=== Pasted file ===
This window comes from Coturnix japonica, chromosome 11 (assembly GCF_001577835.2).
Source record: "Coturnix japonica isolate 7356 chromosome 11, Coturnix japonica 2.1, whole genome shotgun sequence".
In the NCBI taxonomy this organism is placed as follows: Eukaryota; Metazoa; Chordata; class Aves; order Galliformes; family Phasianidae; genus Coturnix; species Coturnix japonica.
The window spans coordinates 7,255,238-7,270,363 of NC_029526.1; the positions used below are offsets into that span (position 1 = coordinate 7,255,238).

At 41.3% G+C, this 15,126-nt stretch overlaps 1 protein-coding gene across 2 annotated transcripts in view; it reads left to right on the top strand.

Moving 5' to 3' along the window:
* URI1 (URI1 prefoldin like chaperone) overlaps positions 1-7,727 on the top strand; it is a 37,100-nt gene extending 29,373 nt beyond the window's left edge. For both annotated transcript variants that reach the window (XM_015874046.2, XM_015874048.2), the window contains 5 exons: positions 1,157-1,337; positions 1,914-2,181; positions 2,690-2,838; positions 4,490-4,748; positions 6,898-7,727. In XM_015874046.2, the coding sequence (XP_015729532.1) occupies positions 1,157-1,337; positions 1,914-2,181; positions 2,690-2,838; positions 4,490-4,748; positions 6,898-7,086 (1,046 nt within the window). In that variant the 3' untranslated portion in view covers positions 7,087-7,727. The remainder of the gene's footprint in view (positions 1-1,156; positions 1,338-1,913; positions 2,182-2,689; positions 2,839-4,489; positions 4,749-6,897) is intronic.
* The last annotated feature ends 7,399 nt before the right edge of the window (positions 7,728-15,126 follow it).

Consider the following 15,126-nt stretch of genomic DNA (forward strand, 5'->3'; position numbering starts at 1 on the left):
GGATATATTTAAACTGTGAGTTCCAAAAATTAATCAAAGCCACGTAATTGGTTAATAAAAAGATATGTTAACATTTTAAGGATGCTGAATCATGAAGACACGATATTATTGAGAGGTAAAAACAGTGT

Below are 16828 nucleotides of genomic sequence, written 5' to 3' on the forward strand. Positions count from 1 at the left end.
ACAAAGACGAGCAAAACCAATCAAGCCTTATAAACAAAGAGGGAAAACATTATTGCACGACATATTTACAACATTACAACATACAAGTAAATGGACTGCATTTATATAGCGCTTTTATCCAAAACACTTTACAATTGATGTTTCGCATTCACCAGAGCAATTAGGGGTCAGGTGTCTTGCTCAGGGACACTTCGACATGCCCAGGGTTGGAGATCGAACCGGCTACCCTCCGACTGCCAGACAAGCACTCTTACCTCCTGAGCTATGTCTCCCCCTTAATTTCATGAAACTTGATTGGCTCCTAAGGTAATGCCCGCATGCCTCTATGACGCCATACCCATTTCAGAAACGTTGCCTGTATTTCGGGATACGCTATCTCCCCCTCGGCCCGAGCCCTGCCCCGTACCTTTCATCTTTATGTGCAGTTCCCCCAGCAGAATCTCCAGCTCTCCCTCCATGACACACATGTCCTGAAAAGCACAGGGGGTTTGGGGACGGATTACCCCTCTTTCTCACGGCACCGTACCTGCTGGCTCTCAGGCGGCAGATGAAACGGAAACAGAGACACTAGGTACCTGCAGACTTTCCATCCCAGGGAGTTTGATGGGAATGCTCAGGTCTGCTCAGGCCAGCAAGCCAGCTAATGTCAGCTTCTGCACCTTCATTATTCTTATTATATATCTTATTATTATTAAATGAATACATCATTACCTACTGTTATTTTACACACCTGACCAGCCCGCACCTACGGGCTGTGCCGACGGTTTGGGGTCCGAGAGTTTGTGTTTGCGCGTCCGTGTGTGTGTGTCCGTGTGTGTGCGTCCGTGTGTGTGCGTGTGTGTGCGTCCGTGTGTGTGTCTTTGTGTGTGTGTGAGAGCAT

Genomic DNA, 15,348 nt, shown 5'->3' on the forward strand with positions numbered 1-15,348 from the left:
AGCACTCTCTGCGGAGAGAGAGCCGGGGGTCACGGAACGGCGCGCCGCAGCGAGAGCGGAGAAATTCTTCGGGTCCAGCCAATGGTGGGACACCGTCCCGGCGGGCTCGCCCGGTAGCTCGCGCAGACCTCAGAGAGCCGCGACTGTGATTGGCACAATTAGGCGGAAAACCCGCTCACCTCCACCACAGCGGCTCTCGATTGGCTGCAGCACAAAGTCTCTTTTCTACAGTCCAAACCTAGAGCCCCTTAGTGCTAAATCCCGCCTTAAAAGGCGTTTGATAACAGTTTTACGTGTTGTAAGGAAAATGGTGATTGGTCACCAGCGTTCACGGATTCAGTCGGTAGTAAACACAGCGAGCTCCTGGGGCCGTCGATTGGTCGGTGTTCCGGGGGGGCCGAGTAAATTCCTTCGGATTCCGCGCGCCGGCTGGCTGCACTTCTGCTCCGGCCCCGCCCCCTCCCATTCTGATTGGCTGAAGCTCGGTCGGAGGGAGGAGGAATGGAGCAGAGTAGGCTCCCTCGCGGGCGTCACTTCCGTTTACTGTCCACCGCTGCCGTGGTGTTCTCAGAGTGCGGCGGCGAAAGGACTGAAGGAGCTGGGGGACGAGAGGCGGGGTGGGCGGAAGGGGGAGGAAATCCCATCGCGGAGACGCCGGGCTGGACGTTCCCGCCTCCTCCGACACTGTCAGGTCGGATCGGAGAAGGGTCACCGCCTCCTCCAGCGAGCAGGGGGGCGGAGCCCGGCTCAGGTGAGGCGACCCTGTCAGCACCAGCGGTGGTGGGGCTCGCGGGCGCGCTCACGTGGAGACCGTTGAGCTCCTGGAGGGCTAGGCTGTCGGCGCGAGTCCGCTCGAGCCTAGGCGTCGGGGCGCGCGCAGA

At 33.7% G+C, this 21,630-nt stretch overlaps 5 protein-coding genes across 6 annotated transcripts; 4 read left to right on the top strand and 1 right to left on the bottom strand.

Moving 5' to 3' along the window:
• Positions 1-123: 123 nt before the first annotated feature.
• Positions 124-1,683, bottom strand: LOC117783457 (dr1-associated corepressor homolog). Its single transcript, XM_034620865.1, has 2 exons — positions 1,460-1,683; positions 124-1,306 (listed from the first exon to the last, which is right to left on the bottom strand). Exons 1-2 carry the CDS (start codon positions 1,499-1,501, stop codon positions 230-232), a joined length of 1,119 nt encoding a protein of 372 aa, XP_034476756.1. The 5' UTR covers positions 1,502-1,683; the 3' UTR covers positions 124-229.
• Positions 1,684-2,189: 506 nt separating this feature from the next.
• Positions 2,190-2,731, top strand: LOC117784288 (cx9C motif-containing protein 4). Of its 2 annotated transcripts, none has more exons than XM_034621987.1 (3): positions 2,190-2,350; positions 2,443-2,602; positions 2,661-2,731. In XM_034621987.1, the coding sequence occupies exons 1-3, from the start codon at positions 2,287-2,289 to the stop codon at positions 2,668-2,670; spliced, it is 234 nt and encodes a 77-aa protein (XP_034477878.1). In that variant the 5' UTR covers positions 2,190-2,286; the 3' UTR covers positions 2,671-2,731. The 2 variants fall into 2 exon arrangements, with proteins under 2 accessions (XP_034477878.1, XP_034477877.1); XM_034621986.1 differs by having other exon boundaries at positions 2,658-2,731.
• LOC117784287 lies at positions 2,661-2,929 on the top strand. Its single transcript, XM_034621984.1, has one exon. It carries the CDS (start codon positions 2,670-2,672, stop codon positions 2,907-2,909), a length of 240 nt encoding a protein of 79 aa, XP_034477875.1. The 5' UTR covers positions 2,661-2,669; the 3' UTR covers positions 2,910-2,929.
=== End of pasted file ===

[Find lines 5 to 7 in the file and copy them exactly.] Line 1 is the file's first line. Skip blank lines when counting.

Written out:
At 41.3% G+C, this 15,126-nt stretch overlaps 1 protein-coding gene across 2 annotated transcripts in view; it reads left to right on the top strand.

Moving 5' to 3' along the window:
* URI1 (URI1 prefoldin like chaperone) overlaps positions 1-7,727 on the top strand; it is a 37,100-nt gene extending 29,373 nt beyond the window's left edge. For both annotated transcript variants that reach the window (XM_015874046.2, XM_015874048.2), the window contains 5 exons: positions 1,157-1,337; positions 1,914-2,181; positions 2,690-2,838; positions 4,490-4,748; positions 6,898-7,727. In XM_015874046.2, the coding sequence (XP_015729532.1) occupies positions 1,157-1,337; positions 1,914-2,181; positions 2,690-2,838; positions 4,490-4,748; positions 6,898-7,086 (1,046 nt within the window). In that variant the 3' untranslated portion in view covers positions 7,087-7,727. The remainder of the gene's footprint in view (positions 1-1,156; positions 1,338-1,913; positions 2,182-2,689; positions 2,839-4,489; positions 4,749-6,897) is intronic.